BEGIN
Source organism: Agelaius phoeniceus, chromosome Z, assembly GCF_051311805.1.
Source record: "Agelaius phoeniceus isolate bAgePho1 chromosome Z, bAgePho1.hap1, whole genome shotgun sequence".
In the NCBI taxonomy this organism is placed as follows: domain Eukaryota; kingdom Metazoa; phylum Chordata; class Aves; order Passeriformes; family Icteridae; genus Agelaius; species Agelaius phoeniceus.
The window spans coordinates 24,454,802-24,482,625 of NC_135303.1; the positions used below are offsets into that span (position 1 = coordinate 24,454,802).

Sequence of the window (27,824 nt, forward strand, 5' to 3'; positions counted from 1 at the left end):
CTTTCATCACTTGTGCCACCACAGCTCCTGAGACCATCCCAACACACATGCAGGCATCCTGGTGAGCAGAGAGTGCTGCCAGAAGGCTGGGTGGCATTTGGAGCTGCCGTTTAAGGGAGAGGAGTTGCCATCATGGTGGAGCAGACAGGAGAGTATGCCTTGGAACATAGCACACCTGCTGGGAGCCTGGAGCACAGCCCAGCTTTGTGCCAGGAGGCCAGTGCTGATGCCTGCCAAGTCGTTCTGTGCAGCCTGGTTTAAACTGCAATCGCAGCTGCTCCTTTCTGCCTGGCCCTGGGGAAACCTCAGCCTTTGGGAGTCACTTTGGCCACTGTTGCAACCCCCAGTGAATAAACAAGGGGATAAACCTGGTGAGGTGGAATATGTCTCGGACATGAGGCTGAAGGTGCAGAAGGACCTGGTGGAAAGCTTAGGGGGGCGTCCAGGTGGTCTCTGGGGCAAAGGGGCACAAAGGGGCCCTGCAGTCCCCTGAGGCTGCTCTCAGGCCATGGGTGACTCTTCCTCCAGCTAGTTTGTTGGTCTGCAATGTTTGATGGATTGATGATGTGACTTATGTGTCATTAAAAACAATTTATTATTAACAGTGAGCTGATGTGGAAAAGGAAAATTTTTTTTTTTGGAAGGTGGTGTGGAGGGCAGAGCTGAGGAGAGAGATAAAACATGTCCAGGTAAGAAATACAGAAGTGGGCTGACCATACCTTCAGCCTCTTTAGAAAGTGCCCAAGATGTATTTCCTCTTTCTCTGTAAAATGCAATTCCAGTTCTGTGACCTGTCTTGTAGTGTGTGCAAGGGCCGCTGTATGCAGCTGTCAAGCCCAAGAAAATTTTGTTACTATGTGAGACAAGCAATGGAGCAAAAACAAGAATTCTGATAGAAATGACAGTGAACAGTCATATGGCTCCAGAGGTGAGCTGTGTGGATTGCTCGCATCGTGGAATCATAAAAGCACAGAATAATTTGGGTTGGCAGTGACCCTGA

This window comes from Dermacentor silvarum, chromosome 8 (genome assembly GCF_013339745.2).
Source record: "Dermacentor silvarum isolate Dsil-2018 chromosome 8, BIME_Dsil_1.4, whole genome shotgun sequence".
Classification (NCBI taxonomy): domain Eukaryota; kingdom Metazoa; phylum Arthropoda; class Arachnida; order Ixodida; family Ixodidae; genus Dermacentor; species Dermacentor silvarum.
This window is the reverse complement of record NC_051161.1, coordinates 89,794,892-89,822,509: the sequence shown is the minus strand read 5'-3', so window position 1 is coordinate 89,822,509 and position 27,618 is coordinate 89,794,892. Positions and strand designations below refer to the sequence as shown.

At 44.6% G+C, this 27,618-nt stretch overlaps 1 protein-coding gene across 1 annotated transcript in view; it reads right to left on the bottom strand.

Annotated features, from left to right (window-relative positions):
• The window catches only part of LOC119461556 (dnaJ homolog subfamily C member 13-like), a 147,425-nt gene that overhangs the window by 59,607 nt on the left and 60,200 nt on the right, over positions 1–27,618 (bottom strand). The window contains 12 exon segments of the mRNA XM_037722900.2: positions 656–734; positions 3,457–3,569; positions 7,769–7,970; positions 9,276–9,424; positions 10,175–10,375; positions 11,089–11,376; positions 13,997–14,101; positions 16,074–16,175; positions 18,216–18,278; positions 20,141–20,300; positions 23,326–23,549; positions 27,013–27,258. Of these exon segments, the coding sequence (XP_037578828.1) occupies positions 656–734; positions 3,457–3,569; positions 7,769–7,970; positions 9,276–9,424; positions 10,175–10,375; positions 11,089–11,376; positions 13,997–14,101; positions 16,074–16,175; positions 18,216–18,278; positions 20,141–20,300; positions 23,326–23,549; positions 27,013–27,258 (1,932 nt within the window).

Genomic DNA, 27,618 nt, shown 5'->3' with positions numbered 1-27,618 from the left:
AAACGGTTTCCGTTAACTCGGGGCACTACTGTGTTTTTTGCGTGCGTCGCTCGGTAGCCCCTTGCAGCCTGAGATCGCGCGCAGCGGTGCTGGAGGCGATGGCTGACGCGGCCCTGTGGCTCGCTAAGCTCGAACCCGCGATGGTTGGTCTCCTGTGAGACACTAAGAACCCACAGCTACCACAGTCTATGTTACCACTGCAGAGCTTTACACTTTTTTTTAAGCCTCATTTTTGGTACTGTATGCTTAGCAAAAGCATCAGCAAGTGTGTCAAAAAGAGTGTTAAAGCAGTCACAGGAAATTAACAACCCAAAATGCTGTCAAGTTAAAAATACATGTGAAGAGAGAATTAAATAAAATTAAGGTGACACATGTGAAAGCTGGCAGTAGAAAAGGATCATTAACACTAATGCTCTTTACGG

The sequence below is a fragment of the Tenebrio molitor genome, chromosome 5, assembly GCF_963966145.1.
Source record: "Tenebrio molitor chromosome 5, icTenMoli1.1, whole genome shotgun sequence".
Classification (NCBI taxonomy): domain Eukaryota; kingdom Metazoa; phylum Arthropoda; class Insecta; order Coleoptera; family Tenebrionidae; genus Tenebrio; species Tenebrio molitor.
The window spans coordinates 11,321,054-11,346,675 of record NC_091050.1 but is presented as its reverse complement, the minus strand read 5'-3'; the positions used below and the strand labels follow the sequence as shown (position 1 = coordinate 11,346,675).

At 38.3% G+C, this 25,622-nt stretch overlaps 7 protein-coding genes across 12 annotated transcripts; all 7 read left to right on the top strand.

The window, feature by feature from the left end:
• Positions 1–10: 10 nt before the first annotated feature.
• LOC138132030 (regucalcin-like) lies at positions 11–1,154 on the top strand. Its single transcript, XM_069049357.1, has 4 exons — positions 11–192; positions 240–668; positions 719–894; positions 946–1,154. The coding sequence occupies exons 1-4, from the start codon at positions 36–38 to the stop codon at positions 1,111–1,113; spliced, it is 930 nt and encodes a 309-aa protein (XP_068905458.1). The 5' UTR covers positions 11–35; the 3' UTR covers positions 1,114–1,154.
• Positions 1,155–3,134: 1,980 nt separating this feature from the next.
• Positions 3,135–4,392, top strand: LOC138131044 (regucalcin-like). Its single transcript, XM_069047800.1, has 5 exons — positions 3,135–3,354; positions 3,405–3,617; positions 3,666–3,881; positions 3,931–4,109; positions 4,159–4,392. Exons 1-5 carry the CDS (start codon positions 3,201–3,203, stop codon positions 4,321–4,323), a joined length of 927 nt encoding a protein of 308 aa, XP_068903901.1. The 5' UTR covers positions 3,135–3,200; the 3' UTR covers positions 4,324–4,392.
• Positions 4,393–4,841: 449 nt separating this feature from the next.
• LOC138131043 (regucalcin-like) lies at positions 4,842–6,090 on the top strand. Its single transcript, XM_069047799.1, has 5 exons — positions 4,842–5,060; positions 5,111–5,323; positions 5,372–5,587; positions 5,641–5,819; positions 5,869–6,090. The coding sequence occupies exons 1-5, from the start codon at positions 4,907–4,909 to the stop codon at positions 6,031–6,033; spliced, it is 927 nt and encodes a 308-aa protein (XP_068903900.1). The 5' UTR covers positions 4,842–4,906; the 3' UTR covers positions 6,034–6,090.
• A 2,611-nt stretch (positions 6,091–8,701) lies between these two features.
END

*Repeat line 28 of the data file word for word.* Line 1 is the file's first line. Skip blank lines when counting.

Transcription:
• A 2,611-nt stretch (positions 6,091–8,701) lies between these two features.